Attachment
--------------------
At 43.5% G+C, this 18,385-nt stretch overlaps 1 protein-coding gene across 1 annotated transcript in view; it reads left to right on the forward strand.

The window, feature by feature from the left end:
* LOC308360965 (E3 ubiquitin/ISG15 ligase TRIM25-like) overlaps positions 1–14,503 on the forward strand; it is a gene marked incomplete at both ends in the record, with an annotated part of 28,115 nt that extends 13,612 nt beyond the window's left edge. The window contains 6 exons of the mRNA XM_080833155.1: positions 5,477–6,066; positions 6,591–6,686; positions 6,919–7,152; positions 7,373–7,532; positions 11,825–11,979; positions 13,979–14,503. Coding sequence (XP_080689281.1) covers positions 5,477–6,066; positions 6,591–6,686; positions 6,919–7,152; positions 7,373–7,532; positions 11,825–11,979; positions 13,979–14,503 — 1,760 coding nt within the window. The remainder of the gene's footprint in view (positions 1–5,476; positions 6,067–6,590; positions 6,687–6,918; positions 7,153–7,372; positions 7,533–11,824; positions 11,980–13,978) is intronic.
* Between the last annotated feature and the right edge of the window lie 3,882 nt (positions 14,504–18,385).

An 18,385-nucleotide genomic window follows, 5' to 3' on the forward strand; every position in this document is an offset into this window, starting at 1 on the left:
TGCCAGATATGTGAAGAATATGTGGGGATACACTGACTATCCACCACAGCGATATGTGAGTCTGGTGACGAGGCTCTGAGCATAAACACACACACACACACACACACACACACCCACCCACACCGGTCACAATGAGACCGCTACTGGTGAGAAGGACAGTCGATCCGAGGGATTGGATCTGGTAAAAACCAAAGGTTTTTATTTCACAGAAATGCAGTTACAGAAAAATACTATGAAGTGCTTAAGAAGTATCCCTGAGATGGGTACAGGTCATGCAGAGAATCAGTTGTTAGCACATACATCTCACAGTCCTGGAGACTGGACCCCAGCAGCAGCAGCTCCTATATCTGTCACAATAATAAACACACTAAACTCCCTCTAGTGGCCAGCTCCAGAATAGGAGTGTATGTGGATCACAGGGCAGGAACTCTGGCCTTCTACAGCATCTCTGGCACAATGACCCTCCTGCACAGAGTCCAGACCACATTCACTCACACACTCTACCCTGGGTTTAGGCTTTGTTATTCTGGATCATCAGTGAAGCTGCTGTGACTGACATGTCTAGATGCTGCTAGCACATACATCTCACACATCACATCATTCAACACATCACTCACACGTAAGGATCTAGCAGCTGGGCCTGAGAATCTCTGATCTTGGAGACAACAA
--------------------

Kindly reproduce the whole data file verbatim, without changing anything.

At 43.5% G+C, this 18,385-nt stretch overlaps 1 protein-coding gene across 1 annotated transcript in view; it reads left to right on the forward strand.

The window, feature by feature from the left end:
* LOC308360965 (E3 ubiquitin/ISG15 ligase TRIM25-like) overlaps positions 1–14,503 on the forward strand; it is a gene marked incomplete at both ends in the record, with an annotated part of 28,115 nt that extends 13,612 nt beyond the window's left edge. The window contains 6 exons of the mRNA XM_080833155.1: positions 5,477–6,066; positions 6,591–6,686; positions 6,919–7,152; positions 7,373–7,532; positions 11,825–11,979; positions 13,979–14,503. Coding sequence (XP_080689281.1) covers positions 5,477–6,066; positions 6,591–6,686; positions 6,919–7,152; positions 7,373–7,532; positions 11,825–11,979; positions 13,979–14,503 — 1,760 coding nt within the window. The remainder of the gene's footprint in view (positions 1–5,476; positions 6,067–6,590; positions 6,687–6,918; positions 7,153–7,372; positions 7,533–11,824; positions 11,980–13,978) is intronic.
* Between the last annotated feature and the right edge of the window lie 3,882 nt (positions 14,504–18,385).

An 18,385-nucleotide genomic window follows, 5' to 3' on the forward strand; every position in this document is an offset into this window, starting at 1 on the left:
TGCCAGATATGTGAAGAATATGTGGGGATACACTGACTATCCACCACAGCGATATGTGAGTCTGGTGACGAGGCTCTGAGCATAAACACACACACACACACACACACACACACCCACCCACACCGGTCACAATGAGACCGCTACTGGTGAGAAGGACAGTCGATCCGAGGGATTGGATCTGGTAAAAACCAAAGGTTTTTATTTCACAGAAATGCAGTTACAGAAAAATACTATGAAGTGCTTAAGAAGTATCCCTGAGATGGGTACAGGTCATGCAGAGAATCAGTTGTTAGCACATACATCTCACAGTCCTGGAGACTGGACCCCAGCAGCAGCAGCTCCTATATCTGTCACAATAATAAACACACTAAACTCCCTCTAGTGGCCAGCTCCAGAATAGGAGTGTATGTGGATCACAGGGCAGGAACTCTGGCCTTCTACAGCATCTCTGGCACAATGACCCTCCTGCACAGAGTCCAGACCACATTCACTCACACACTCTACCCTGGGTTTAGGCTTTGTTATTCTGGATCATCAGTGAAGCTGCTGTGACTGACATGTCTAGATGCTGCTAGCACATACATCTCACACATCACATCATTCAACACATCACTCACACGTAAGGATCTAGCAGCTGGGCCTGAGAATCTCTGATCTTGGAGACAACAA